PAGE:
The above interviews show that some participants were clearly, and understandably, more comfortable voting for projects they were familiar with. To address this, organisers included a second and third choice in the voting form. Tommy Goldie, Communites Officer at Midlothian Council explained that this encouraged participants to consider other proposals in addition to those they knew already, helping to make the process a fair one. Like others at the event, the PB process had been a real eye opener for Tommy, who told PB Scotland:
"It's been a really different process from what I'm used to as a council officer. I've had to put aside any priorities that I'd make and leave the decision making to the community".
Participating projects also had largely positive views of the PB process. Miriam Leighton from Midlothian Voluntary Action, whose Recovery Café project was bidding for funding, saw the process as another potential source of funding and also, given the high turn-out, a good opportunity to raise awareness of the recently-set-up Recovery Café. Staff from RUTS Build-a-Bike acknowledged that, as an organisation based outside the area, they were less likely to receive so many votes as local projects. However, they recognised the positive side to local people having the chance to vote for locally-led initiatives, and RUTS was also keen to take the opportunity to let more people know about the project.
An impressive 349 local people voted in Mayfield and Easthouses Community Chest. 17 out of the 31 projects who applied to part of the process were successfully funded, with most being delivered by locally-based organisations. The full list of successful projects receiving a share of £30,000, is as follows:
- Newbattle Handicapped Club
- Lawfield Parent Council
- Army Cadets
- Little Seedlings Play Group
- After School Club
- St Lukes Parent Council
- Messy Church
- Easthouses and Mayfield Pensioners
- 33rd Midlothian Scouts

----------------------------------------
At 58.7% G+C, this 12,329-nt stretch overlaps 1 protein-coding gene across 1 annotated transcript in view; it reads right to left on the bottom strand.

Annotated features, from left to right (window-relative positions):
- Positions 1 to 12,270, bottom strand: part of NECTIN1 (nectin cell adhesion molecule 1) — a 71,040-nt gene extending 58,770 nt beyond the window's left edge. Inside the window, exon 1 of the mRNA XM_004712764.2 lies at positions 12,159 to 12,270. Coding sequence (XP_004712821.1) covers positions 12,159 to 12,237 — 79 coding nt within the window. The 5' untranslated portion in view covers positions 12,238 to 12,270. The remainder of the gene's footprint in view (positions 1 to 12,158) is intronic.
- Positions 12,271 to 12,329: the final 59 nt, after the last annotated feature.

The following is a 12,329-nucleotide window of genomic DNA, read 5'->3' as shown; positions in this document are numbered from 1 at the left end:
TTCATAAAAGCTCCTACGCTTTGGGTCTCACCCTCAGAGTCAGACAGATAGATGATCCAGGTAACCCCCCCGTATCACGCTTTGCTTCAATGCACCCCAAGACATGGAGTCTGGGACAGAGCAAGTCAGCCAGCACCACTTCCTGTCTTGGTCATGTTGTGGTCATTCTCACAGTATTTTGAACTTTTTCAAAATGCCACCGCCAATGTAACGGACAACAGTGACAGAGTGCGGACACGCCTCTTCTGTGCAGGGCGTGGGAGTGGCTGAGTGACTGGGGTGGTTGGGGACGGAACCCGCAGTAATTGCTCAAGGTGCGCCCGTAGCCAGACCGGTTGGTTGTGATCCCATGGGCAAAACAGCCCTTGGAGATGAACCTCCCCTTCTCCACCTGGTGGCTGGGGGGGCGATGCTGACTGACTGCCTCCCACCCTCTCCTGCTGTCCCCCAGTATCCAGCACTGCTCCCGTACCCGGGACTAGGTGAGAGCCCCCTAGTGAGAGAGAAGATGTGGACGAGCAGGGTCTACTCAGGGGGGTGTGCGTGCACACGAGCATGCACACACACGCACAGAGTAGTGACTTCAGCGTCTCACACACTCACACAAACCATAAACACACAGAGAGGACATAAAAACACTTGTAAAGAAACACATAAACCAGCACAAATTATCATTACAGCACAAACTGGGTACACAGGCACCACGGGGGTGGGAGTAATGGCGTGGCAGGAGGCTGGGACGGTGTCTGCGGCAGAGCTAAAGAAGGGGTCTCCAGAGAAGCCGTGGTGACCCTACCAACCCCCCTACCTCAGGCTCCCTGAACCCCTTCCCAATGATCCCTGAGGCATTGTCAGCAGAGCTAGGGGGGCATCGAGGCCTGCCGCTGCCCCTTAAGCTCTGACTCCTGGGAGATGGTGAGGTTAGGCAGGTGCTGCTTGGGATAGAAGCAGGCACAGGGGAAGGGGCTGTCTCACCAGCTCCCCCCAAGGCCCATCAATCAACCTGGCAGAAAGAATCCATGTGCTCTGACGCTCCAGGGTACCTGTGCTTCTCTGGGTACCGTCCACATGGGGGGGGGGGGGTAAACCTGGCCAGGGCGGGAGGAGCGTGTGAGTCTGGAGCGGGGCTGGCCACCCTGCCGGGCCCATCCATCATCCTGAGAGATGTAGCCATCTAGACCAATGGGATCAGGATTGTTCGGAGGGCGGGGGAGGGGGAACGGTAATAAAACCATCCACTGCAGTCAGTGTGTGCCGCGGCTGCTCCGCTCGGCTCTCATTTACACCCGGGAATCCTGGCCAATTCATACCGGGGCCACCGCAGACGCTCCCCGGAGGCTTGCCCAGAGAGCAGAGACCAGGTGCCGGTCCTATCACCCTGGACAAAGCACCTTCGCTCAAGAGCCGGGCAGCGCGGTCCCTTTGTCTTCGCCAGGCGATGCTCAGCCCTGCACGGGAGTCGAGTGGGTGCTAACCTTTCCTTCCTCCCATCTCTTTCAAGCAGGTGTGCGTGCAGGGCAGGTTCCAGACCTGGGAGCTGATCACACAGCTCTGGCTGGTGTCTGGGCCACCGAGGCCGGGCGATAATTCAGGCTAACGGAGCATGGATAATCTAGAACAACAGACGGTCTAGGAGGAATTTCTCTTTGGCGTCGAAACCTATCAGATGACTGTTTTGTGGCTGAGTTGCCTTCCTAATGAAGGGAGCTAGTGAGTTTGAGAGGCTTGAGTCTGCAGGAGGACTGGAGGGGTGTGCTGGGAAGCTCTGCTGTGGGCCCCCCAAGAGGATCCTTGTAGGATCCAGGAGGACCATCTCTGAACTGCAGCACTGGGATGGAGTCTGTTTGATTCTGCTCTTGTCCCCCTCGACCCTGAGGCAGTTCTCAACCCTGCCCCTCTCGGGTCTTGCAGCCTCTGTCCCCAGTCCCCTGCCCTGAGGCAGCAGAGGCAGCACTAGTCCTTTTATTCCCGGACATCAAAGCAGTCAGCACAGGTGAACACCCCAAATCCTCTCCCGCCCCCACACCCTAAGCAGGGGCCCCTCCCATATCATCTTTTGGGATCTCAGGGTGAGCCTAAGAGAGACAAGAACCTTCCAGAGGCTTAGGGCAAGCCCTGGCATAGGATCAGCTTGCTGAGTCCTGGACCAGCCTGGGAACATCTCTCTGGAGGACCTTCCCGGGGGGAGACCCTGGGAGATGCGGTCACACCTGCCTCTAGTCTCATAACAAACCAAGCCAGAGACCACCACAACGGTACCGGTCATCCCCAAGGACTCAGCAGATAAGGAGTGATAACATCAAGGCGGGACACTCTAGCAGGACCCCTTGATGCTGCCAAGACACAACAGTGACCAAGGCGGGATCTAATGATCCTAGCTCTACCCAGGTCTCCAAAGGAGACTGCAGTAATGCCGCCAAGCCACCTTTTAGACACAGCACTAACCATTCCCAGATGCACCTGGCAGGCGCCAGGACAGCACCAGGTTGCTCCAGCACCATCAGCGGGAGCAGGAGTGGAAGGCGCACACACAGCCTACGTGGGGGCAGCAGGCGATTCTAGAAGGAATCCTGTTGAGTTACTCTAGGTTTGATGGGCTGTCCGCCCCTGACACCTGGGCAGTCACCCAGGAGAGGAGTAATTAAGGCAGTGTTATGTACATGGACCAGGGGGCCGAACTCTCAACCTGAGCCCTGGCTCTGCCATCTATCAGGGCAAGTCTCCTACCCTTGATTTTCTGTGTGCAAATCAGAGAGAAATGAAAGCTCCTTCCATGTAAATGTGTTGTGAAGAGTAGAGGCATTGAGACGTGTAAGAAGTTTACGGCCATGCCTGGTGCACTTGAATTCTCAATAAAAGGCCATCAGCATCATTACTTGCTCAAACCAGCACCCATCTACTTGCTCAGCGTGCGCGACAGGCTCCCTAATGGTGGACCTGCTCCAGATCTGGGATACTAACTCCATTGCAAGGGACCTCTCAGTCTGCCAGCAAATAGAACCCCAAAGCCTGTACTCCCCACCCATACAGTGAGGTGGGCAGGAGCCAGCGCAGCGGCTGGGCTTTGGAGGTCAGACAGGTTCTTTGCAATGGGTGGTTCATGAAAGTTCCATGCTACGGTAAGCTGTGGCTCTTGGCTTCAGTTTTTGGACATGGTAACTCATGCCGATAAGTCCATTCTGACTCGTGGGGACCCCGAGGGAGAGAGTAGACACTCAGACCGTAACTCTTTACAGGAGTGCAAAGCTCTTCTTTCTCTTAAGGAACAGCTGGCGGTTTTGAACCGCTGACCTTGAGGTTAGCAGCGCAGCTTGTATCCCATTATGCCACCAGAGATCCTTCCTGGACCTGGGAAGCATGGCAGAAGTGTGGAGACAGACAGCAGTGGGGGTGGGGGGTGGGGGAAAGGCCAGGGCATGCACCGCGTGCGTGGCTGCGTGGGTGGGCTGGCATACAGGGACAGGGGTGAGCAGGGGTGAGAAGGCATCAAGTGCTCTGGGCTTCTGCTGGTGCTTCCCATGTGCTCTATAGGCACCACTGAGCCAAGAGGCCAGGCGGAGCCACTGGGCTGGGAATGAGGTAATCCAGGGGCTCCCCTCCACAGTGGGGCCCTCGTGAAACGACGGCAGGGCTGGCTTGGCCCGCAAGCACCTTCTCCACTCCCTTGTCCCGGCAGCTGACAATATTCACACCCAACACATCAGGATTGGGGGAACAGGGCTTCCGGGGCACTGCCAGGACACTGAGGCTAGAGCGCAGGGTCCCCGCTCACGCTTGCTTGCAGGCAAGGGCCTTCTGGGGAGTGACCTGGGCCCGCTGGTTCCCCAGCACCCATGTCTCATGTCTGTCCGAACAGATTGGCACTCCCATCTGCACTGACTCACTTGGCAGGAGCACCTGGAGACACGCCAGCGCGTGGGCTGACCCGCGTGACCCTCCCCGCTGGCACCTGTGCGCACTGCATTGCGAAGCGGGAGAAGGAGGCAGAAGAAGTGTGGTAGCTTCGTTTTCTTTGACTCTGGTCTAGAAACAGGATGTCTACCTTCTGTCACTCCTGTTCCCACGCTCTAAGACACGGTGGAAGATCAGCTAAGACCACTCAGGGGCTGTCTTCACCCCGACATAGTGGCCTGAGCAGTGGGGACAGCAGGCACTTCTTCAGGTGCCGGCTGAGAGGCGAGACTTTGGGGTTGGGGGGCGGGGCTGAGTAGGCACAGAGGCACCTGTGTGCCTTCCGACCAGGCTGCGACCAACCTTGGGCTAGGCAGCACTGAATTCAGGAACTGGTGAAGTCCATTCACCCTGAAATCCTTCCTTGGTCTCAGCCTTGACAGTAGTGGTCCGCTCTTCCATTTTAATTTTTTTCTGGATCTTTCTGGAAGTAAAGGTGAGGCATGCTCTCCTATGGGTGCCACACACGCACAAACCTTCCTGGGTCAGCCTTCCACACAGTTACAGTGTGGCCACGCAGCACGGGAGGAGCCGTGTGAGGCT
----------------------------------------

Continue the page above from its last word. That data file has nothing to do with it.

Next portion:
- MAEDT Job Club
- Easthouses Bowling Club
- Mothers and Toddlers
- Mayfield PS Parent Council
- Sure Start Dads Group
- Recovery Cafe
- Dads Adventure Play Club
- Breastfeeding Support Group
As with other PB events involving voluntary organisations, there was a sense that, although the process isn't perfect, there are many reasons why PB is a better way to decide on the funding of local projects than having council officials making most of the decisions. Mayfield and Easthouses Community Chest allowed for a transparent process and for local people to have more of a say in, and understanding of, how money is spent locally. As many involved reported, it also enabled community members and local projects to find out about each other, with the potential of further partnership and increased membership.
One of the main organisers, Paul Johnson, Communities Officer at Midlothian Council, felt that the large turn-out was mainly due to the heavy promotion and the chance to directly influence how money is spent. Money, for him, is a great hook on which participatory democracy can be grown. The council, he added, has developed stronger relationships with many groups as a result of PB, and groups who haven't been funded will still be supported to find other sources of funding. Moreover, Paul was clear that although nothing has been confirmed so far, the impact of Midlothian's PB will be evaluated to see if it is worth using more widely in the area.